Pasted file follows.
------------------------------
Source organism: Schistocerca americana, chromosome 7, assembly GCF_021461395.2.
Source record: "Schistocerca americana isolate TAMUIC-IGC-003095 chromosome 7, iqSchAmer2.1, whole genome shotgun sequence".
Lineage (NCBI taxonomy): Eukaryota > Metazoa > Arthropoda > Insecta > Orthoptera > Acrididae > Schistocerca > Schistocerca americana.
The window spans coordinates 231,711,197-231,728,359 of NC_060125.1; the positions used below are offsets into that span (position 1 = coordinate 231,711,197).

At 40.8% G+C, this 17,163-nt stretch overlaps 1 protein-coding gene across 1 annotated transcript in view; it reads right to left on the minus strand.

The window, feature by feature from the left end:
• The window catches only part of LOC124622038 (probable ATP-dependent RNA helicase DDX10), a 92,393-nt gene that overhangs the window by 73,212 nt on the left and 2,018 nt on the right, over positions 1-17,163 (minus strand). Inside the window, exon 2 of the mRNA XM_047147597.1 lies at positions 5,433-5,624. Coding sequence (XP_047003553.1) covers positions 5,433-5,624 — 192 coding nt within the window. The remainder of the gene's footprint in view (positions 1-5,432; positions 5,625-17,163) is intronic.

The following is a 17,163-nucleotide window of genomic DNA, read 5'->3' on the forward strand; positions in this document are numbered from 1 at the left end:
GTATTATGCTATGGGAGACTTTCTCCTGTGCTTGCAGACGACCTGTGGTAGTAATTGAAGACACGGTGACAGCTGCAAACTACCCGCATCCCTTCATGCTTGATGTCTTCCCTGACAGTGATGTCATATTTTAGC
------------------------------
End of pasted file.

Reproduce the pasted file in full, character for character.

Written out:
Source organism: Schistocerca americana, chromosome 7, assembly GCF_021461395.2.
Source record: "Schistocerca americana isolate TAMUIC-IGC-003095 chromosome 7, iqSchAmer2.1, whole genome shotgun sequence".
Lineage (NCBI taxonomy): Eukaryota > Metazoa > Arthropoda > Insecta > Orthoptera > Acrididae > Schistocerca > Schistocerca americana.
The window spans coordinates 231,711,197-231,728,359 of NC_060125.1; the positions used below are offsets into that span (position 1 = coordinate 231,711,197).

At 40.8% G+C, this 17,163-nt stretch overlaps 1 protein-coding gene across 1 annotated transcript in view; it reads right to left on the minus strand.

The window, feature by feature from the left end:
• The window catches only part of LOC124622038 (probable ATP-dependent RNA helicase DDX10), a 92,393-nt gene that overhangs the window by 73,212 nt on the left and 2,018 nt on the right, over positions 1-17,163 (minus strand). Inside the window, exon 2 of the mRNA XM_047147597.1 lies at positions 5,433-5,624. Coding sequence (XP_047003553.1) covers positions 5,433-5,624 — 192 coding nt within the window. The remainder of the gene's footprint in view (positions 1-5,432; positions 5,625-17,163) is intronic.

The following is a 17,163-nucleotide window of genomic DNA, read 5'->3' on the forward strand; positions in this document are numbered from 1 at the left end:
GTATTATGCTATGGGAGACTTTCTCCTGTGCTTGCAGACGACCTGTGGTAGTAATTGAAGACACGGTGACAGCTGCAAACTACCCGCATCCCTTCATGCTTGATGTCTTCCCTGACAGTGATGTCATATTTTAGC